In the bodybuilding world, it is very common to hear people advising that to get optimum results you should eat a small meal every two hours, as this increases your metabolism, improves protein uptake and feeds your muscles. However, this isn't necessarily the case. Intermittent fasting-type diets may actually carry some benefits to bodybuilders with regard to convenience, calorie control and nutrient partitioning.
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The idea that you have to eat every few hours to get leaner and build muscle stems from the concept of TEF, or the Thermic Effect of Food. TEF refers to the amount of calories that your body burns when you eat a meal. According to Lyle McDonald, author of "The Rapid Fat Loss Handbook" and "The Ultimate Diet 2.0," while it is true that more regular meals will produce a more regular TEF, TEF also increases in line with your calorie consumption. So if you eat 2500 calories per day, the amount of calories burned through TEF would be the same whether you eat those calories in two meals or six. During intermittent fasting, you abstain completely from food for a predetermined period of time. The idea is to deplete your glycogen and blood glucose stores to force your body to burn fat.
Nutrient partitioning refers to what happens to calories and macronutrients in a food once you've eaten it -- they will either be stored as fat, used for energy or excreted. After a workout, your body is in an optimal nutrient partitioning state, meaning that it is able to use more of your food for replenishing lost energy, and building new muscle tissue. When training in a fasted state, this may be amplified further, leading to more muscle gain and less fat gain when you consume your post workout meal. According to Mark Sissons, author of "The primal Blueprint," short-term intermittent fasting may also increase your levels of muscle-building growth hormone.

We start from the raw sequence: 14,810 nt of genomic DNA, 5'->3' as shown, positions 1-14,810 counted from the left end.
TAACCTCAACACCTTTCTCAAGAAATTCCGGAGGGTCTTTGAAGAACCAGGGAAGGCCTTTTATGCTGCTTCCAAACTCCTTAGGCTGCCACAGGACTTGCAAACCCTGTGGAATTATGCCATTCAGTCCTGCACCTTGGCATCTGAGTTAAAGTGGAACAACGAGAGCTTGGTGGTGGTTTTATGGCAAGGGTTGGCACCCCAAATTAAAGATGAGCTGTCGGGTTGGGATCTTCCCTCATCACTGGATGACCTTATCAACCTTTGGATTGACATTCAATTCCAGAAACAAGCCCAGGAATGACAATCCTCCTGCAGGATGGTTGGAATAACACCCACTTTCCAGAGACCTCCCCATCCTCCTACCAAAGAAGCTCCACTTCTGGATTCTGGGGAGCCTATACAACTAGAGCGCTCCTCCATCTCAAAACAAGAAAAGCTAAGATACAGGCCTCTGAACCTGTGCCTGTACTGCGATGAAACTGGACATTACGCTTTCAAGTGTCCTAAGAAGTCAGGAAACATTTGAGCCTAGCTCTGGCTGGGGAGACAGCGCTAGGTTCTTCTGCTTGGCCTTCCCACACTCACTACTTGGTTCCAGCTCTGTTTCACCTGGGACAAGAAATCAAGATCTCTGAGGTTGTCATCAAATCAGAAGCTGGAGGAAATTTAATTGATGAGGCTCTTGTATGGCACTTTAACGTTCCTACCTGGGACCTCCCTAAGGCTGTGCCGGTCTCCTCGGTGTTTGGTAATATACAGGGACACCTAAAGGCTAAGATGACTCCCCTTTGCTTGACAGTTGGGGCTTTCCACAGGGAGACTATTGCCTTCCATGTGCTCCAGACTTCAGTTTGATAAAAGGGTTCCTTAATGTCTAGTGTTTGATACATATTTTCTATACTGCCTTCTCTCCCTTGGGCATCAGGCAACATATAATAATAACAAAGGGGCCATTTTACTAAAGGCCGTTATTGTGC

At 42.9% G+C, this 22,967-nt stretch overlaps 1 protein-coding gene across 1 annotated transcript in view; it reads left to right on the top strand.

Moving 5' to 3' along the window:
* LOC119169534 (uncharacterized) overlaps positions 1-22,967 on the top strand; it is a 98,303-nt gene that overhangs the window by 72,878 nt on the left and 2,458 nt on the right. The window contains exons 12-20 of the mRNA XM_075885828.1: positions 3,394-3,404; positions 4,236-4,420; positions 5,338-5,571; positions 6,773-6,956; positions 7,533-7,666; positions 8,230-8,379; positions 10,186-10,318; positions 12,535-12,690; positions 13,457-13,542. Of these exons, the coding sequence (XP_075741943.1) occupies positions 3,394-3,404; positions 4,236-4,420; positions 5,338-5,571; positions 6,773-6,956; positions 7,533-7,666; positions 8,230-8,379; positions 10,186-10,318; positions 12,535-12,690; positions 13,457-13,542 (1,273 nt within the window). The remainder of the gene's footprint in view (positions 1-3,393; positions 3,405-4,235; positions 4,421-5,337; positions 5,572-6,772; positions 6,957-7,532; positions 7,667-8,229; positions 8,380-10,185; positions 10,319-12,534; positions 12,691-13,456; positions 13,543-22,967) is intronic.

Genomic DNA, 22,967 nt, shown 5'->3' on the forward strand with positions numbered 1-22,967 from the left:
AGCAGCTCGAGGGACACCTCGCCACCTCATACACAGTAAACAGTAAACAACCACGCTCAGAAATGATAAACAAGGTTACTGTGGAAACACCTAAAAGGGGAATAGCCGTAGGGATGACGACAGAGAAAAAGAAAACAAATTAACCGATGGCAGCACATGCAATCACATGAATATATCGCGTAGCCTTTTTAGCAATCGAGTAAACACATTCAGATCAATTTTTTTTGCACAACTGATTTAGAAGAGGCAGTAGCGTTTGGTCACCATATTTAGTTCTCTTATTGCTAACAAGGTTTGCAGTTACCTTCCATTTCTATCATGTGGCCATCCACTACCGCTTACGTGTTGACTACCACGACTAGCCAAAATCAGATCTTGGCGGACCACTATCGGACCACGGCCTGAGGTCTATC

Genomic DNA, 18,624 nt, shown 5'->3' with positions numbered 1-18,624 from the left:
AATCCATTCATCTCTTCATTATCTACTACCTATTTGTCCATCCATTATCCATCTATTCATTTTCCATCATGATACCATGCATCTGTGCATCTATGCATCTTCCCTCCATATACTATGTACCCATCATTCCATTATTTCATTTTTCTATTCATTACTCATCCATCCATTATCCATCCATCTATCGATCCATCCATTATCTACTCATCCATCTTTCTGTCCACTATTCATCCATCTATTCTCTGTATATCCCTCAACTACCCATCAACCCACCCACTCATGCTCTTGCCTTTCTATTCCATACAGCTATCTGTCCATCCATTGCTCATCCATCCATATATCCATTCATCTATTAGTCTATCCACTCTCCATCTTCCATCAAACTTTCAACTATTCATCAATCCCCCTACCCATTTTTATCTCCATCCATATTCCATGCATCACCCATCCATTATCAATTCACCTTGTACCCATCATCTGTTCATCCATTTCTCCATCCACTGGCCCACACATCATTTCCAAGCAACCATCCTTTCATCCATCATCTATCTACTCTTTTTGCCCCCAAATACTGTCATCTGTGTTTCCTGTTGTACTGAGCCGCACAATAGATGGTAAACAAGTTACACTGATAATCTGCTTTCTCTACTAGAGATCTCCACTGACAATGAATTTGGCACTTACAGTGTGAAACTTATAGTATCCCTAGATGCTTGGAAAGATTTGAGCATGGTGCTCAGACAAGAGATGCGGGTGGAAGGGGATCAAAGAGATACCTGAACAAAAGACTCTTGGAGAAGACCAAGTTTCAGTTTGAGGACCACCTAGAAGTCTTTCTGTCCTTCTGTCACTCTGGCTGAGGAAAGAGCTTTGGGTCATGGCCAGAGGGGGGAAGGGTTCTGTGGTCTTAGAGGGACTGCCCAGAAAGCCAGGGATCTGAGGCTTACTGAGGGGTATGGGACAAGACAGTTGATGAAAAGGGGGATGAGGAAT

When you diet down for a competition, it is crucial that you are in a calorie deficit. In other words, you need to consume fewer calories than you burn. While this is certainly possible when consuming six meals per day, it means you have to be extremely strict with your food choices and portion sizes, to make sure you don't go over your planned caloric intake. By following an intermittent fasting plan, and eating all your food within a few hours each day, controlling your calories is easier, and you can have a little more leeway with your food choices, which makes for a much more pleasant dieting experience.
Preparing and cooking numerous meals every day, and taking Tupperware containers full of food with you everywhere can get very boring very quickly, and impact on your free time. Intermittent fasting allows you to be much more flexible with your meal timings, and you may only have to eat once or twice per day, which can be a lot easier, especially if you have a very busy work, family or social life.
How to Plan Intermittent Fasting
The best way to start intermittent fasting is to follow some tried and tested guidelines, such as Martin Berhkan's "Lean Gains" approach, Brad Pilon's "Eat. Stop. Eat" plan, or Ori Hofmekler's "Warrior Diet." Whatever plan you choose to follow, consume adequate calories, protein, carbohydrates and fats, and have a large, protein-rich meal after training. Regularly reassess your progress to make sure that you are still on track to reach your goals.
A Word of Caution
If you suffer from hypoglycemia or are diabetic, intermittent fasting may pose health risks for you. Before you combine fasting and working out, try a few bouts of intermittent fasting on recovery days, and pay attention to your body's response. Proceed with caution as you practice fasting on training days.